Rita Chamblin won’t be watching the news Tuesday night. She won’t be thinking about the election at all, actually.
'“I’ll probably put in a Hallmark movie. Something totally nonpolitical,” she said. “When you need to shut off the left brain, you need something strong to get into that right brain. And a Hallmark movie just does it.”
Hallmark movies and left-brain power-down is not Chamblin’s regular election night reality. Typically, her left brain is very much on.
Chamblin is the head election judge for Beltrami County’s Turtle River Township. She’s spent the last few Election Days in the tiny, spare town hall, directing locals to voting booths. It’s how she’s managed her stress, every year, over who would win.
But not this year. This year, thanks to concerns about community spread of the coronavirus, Turtle River is a vote-by-mail township — so Chamblin will be without her usual coping mechanism.
The COVID-19 pandemic is having an impact on almost every aspect of this year’s election — including who is staffing Minnesota’s polling places. Across the state, younger people are filling in for older election workers who are staying home because of the rapidly spreading coronavirus.
The Minnesota Secretary of State’s office said it doesn’t know exactly how drastic this year’s shift from older to younger poll workers has been, because it doesn’t track that data. But a spokesperson said they suspect the shift is significant.
Early this spring, when most people still thought the COVID-19 pandemic would be wrapping up in a few weeks, Chamblin worried over what a Turtle River Township election might look like if COVID-19 was still present in the fall. She worried about the safety of voters, and about the township’s election judges, many of whom are older, and more vulnerable to the effects of the coronavirus.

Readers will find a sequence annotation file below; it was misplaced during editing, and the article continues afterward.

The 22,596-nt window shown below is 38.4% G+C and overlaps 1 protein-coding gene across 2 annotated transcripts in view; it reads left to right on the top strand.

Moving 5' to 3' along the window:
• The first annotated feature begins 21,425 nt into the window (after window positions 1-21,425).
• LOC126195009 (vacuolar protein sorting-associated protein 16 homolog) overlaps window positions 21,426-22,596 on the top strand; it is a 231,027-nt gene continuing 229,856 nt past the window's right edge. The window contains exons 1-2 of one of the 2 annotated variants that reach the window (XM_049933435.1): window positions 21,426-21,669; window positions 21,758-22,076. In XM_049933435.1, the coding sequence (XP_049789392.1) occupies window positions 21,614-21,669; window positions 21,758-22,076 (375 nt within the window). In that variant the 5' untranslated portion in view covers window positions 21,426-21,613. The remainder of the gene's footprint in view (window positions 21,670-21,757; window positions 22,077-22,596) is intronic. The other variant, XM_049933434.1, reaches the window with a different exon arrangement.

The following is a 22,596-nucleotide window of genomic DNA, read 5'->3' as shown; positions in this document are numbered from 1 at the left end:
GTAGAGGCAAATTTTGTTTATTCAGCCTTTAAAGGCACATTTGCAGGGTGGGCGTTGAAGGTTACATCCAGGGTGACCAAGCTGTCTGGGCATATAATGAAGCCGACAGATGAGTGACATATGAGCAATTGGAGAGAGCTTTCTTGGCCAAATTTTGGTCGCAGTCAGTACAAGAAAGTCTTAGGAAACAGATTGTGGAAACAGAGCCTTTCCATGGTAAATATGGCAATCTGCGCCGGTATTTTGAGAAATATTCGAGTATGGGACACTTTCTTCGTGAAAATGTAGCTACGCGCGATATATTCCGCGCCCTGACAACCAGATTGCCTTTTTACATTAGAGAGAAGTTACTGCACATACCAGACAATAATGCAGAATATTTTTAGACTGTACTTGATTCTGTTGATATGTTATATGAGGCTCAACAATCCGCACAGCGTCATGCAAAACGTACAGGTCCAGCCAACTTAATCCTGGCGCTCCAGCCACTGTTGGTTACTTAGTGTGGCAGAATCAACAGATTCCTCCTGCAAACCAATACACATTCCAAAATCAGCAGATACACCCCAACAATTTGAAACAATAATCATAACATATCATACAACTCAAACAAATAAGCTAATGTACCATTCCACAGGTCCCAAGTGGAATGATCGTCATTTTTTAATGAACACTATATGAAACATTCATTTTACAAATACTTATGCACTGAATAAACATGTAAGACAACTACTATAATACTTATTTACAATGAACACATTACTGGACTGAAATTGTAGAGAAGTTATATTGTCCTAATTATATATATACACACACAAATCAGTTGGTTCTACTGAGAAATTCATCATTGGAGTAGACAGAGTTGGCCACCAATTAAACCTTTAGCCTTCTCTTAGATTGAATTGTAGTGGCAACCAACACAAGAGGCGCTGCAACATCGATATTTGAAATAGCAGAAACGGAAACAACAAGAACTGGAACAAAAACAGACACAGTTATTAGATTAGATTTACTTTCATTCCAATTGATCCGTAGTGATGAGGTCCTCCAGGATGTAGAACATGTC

“At 66, I was the youngest,” Chamblin said. “So everyone else was significantly older. A few of my election judges were in their 80s.”
Chamblin had heard of some localities that were moving their polling places to larger buildings, and recruiting much younger poll workers, who might be less susceptible to complications from COVID-19.
In Duluth, for example, about half of the city’s 200 or so election judges are staying home this year. But elections administrator Chelsea Helmer said more than enough people stepped up to replace them, many of them young people.
Chamblin said she thinks she could have gotten younger workers to staff her area’s polls on Election Day, but rural Turtle River Township just doesn’t have a large enough building to move to. Social distancing would have been a nightmare.
“We did some quick math and determined that we could get maybe three people at a time, voting,” she said.
So she and her elections team went to the county, and worked through the process to switch the township to a mail-in system, like many smaller locales across Minnesota.
Chamblin won’t have any votes to tally as an election judge, and she won’t be making any late-night ballot deliveries to the county auditor.